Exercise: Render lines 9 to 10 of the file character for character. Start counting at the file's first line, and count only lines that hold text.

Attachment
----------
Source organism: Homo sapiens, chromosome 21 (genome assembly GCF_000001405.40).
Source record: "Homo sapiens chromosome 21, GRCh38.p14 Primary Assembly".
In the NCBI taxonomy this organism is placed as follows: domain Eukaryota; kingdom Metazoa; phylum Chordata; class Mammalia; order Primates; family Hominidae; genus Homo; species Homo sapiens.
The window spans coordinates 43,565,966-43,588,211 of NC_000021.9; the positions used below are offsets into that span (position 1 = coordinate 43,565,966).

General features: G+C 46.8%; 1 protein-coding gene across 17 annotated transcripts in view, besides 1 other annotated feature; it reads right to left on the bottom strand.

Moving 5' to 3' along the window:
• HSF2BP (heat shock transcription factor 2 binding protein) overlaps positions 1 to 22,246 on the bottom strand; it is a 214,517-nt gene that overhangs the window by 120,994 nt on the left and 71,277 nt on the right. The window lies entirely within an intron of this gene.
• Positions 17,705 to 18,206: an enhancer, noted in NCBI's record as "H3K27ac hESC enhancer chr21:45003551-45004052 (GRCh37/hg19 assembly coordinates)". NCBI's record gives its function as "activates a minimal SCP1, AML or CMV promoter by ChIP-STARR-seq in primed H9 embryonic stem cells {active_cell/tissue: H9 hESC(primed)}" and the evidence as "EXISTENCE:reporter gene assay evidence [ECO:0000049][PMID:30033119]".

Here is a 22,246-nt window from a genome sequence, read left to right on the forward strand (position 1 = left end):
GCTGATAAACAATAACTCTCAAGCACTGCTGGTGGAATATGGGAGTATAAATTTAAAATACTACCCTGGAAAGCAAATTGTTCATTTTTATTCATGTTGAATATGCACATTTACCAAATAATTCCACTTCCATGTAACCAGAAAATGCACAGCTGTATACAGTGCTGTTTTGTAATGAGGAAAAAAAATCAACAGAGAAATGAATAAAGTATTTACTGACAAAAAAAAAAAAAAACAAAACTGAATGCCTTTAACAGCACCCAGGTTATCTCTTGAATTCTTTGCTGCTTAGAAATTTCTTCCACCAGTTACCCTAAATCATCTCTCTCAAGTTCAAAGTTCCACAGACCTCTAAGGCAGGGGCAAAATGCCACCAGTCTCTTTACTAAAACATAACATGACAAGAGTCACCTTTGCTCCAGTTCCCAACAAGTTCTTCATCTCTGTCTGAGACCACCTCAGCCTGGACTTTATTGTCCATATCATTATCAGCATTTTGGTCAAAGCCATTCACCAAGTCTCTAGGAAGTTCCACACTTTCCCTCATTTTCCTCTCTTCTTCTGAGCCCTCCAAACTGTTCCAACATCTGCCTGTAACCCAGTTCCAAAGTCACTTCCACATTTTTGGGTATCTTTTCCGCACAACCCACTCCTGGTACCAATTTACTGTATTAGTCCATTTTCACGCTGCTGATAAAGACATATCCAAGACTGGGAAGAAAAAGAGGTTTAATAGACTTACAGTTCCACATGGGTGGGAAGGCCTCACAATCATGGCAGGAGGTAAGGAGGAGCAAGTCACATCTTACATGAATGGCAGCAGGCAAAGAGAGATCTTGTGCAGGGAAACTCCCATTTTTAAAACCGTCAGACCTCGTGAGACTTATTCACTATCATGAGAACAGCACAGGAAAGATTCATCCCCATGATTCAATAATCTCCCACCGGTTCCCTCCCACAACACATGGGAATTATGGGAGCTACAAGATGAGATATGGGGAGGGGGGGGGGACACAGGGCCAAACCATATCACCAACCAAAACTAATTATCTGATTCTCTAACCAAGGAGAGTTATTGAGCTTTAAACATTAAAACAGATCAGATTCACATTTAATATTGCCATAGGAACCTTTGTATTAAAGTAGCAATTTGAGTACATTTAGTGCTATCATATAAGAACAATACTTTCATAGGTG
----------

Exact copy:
Here is a 22,246-nt window from a genome sequence, read left to right on the forward strand (position 1 = left end):
GCTGATAAACAATAACTCTCAAGCACTGCTGGTGGAATATGGGAGTATAAATTTAAAATACTACCCTGGAAAGCAAATTGTTCATTTTTATTCATGTTGAATATGCACATTTACCAAATAATTCCACTTCCATGTAACCAGAAAATGCACAGCTGTATACAGTGCTGTTTTGTAATGAGGAAAAAAAATCAACAGAGAAATGAATAAAGTATTTACTGACAAAAAAAAAAAAAAACAAAACTGAATGCCTTTAACAGCACCCAGGTTATCTCTTGAATTCTTTGCTGCTTAGAAATTTCTTCCACCAGTTACCCTAAATCATCTCTCTCAAGTTCAAAGTTCCACAGACCTCTAAGGCAGGGGCAAAATGCCACCAGTCTCTTTACTAAAACATAACATGACAAGAGTCACCTTTGCTCCAGTTCCCAACAAGTTCTTCATCTCTGTCTGAGACCACCTCAGCCTGGACTTTATTGTCCATATCATTATCAGCATTTTGGTCAAAGCCATTCACCAAGTCTCTAGGAAGTTCCACACTTTCCCTCATTTTCCTCTCTTCTTCTGAGCCCTCCAAACTGTTCCAACATCTGCCTGTAACCCAGTTCCAAAGTCACTTCCACATTTTTGGGTATCTTTTCCGCACAACCCACTCCTGGTACCAATTTACTGTATTAGTCCATTTTCACGCTGCTGATAAAGACATATCCAAGACTGGGAAGAAAAAGAGGTTTAATAGACTTACAGTTCCACATGGGTGGGAAGGCCTCACAATCATGGCAGGAGGTAAGGAGGAGCAAGTCACATCTTACATGAATGGCAGCAGGCAAAGAGAGATCTTGTGCAGGGAAACTCCCATTTTTAAAACCGTCAGACCTCGTGAGACTTATTCACTATCATGAGAACAGCACAGGAAAGATTCATCCCCATGATTCAATAATCTCCCACCGGTTCCCTCCCACAACACATGGGAATTATGGGAGCTACAAGATGAGATATGGGGAGGGGGGGGGGACACAGGGCCAAACCATATCACCAACCAAAACTAATTATCTGATTCTCTAACCAAGGAGAGTTATTGAGCTTTAAACATTAAAACAGATCAGATTCACATTTAATATTGCCATAGGAACCTTTGTATTAAAGTAGCAATTTGAGTACATTTAGTGCTATCATATAAGAACAATACTTTCATAGGTG